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Foot drop splints improve proximal as well as distal leg control during gait in Charcot-Marie-Tooth Disease

Authors

  • Gita M. Ramdharry MSc, PhD,

    1. School of Rehabilitation Sciences, St George's University of London and Kingston University, Cranmer Terrace, SW17 ORE United Kingdom
    2. MRC Center for Neuromuscular Diseases, Department of Molecular Pathogenesis, UCL Institute of Neurology, Queen Square, London WC1N 3BG United Kingdom
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  • Brian L. Day MSc, DPhil,

    1. Sobell Department of Motor Neuroscience and Movement Disorders, UCL Institute of Neurology, Queen Square WCIN 3BG United Kingdom
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  • Mary M. Reilly MD, FRCP,

    1. MRC Center for Neuromuscular Diseases, Department of Molecular Pathogenesis, UCL Institute of Neurology, Queen Square, London WC1N 3BG United Kingdom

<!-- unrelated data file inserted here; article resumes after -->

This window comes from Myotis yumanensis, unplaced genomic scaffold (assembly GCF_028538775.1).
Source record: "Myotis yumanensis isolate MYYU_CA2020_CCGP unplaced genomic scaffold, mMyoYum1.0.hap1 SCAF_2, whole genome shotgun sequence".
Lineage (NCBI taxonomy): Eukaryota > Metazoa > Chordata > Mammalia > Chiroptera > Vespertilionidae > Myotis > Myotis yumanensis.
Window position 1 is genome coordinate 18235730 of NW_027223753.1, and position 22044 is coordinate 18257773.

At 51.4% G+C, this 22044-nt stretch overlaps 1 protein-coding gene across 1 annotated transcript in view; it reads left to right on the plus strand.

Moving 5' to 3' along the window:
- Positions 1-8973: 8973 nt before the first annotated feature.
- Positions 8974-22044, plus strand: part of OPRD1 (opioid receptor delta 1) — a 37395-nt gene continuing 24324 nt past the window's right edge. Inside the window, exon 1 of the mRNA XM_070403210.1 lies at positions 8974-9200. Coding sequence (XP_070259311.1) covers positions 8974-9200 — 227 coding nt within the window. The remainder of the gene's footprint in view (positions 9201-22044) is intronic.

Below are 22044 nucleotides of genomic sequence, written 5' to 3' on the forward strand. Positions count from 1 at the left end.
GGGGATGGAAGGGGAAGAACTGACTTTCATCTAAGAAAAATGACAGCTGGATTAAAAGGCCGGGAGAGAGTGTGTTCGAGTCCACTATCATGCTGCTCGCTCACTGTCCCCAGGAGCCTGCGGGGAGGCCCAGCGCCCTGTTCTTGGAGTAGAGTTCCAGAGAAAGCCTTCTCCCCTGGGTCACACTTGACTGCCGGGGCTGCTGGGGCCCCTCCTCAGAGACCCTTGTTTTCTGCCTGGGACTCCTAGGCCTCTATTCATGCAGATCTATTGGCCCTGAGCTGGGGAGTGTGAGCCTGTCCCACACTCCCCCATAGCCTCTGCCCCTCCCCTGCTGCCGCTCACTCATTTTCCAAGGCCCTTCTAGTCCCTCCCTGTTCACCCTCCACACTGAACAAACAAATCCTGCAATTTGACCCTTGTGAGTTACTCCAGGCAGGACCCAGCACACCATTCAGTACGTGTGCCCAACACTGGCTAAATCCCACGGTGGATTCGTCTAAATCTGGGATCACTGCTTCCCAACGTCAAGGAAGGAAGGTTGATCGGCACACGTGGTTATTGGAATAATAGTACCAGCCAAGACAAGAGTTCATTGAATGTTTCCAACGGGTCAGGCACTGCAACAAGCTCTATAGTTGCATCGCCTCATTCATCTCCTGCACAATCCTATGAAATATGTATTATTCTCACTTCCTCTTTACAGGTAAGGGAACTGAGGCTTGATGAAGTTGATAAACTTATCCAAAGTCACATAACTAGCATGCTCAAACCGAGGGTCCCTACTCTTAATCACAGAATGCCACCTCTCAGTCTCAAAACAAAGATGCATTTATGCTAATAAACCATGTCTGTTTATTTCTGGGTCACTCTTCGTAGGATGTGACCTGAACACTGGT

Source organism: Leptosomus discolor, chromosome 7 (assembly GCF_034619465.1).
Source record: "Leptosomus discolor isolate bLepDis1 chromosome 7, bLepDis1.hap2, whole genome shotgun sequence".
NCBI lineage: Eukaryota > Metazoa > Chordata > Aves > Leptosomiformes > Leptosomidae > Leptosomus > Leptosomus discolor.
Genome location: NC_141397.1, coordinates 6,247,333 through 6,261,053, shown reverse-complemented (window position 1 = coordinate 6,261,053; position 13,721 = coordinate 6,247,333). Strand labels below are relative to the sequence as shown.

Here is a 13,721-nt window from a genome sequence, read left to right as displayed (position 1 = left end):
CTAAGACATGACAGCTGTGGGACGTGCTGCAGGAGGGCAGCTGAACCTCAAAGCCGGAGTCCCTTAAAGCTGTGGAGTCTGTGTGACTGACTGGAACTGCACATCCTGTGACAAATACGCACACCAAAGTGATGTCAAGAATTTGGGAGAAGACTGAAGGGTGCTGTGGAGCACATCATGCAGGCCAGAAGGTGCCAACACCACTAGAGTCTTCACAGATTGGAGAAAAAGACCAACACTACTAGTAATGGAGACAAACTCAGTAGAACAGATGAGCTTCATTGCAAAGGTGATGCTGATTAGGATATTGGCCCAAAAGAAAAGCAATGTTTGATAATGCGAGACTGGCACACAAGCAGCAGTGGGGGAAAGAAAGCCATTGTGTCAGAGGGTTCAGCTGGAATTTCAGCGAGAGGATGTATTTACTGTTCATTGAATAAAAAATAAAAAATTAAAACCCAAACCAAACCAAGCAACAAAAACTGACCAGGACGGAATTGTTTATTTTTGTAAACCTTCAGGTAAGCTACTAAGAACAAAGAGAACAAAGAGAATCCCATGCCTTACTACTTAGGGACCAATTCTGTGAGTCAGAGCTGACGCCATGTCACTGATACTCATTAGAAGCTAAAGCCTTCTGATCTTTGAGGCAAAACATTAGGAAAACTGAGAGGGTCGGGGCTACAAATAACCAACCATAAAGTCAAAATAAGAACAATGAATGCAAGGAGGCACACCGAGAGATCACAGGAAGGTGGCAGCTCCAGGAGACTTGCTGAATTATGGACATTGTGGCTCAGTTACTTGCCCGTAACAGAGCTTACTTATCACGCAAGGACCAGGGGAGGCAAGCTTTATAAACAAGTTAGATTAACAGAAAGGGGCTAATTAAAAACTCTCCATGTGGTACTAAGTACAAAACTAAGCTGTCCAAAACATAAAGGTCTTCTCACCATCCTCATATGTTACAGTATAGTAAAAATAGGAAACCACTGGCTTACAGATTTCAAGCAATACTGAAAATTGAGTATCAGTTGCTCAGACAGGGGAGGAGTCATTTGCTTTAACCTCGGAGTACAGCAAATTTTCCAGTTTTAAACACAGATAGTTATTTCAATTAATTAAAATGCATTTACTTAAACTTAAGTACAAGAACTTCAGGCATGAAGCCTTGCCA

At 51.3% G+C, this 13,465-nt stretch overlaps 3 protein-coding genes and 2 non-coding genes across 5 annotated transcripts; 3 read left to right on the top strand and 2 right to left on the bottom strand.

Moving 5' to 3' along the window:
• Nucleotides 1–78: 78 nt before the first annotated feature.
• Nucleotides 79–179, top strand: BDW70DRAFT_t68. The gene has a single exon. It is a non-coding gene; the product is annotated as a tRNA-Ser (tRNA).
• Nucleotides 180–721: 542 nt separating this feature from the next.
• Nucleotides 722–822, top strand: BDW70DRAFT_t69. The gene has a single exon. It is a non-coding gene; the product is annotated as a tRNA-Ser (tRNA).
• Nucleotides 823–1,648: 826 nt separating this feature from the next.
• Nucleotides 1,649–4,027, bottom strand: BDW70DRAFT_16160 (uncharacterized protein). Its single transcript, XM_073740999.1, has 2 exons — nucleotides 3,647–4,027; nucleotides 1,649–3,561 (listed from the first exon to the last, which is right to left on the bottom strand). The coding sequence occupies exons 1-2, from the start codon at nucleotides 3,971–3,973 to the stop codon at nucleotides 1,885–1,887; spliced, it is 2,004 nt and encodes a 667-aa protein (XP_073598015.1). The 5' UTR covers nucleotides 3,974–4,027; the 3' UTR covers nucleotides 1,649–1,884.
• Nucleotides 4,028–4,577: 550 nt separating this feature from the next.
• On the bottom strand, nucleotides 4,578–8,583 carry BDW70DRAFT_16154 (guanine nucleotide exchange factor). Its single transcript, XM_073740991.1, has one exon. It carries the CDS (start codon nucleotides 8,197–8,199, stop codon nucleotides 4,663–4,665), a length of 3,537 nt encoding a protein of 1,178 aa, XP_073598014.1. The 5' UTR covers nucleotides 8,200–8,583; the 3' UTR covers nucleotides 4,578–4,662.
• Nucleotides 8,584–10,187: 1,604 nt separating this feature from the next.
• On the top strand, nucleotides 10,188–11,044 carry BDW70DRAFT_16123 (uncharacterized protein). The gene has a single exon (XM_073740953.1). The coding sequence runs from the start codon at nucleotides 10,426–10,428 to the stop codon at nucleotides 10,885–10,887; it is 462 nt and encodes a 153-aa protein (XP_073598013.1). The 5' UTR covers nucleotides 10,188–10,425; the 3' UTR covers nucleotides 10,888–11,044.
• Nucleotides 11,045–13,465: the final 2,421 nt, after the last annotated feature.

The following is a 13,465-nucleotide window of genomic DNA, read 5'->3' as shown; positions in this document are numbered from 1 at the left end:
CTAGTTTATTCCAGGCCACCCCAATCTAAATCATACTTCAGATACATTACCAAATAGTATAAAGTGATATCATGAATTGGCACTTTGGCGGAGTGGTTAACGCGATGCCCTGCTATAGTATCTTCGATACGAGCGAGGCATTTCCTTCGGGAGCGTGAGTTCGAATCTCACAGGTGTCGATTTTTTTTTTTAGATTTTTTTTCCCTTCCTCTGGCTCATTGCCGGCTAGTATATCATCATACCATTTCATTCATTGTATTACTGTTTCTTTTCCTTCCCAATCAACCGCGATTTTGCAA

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  • Jonathan F. Marsden MSc, PhD

    Corresponding author
    1. School of Health Professions, University of Plymouth, Derriford Road PL6 8BH United Kingdom
    • School of Health Professions, University of Plymouth, Derriford Road PL6 8BH United Kingdom
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Abstract

Introduction: During walking, people with Charcot-Marie-Tooth (CMT) disease may compensate for distal weakness by using proximal muscles. We investigated the effect of different AFOs on distal leg control and proximal compensatory actions. Methods: Fourteen people with CMT were tested while wearing 3 types of ankle-foot orthosis (AFO) bilaterally compared with shoes alone. Walking was assessed using three-dimensional gait analysis. Stiffness of the splints was measured by applying controlled 5-degree ankle stretches using a motor. Results: The results showed that each AFO significantly stiffened the ankle and increased ankle dorsiflexion at foot clearance compared with shoes alone. At push off, peak ankle power generation was reduced, but only with 1 type of AFO. A significant decrease in hip flexion amplitude during the swing phase was observed with all 3 AFOs. Conclusions: These results indicate that AFOs reduce foot drop and remove the need for some proximal compensatory action. Muscle Nerve 46: 512–519, 2012

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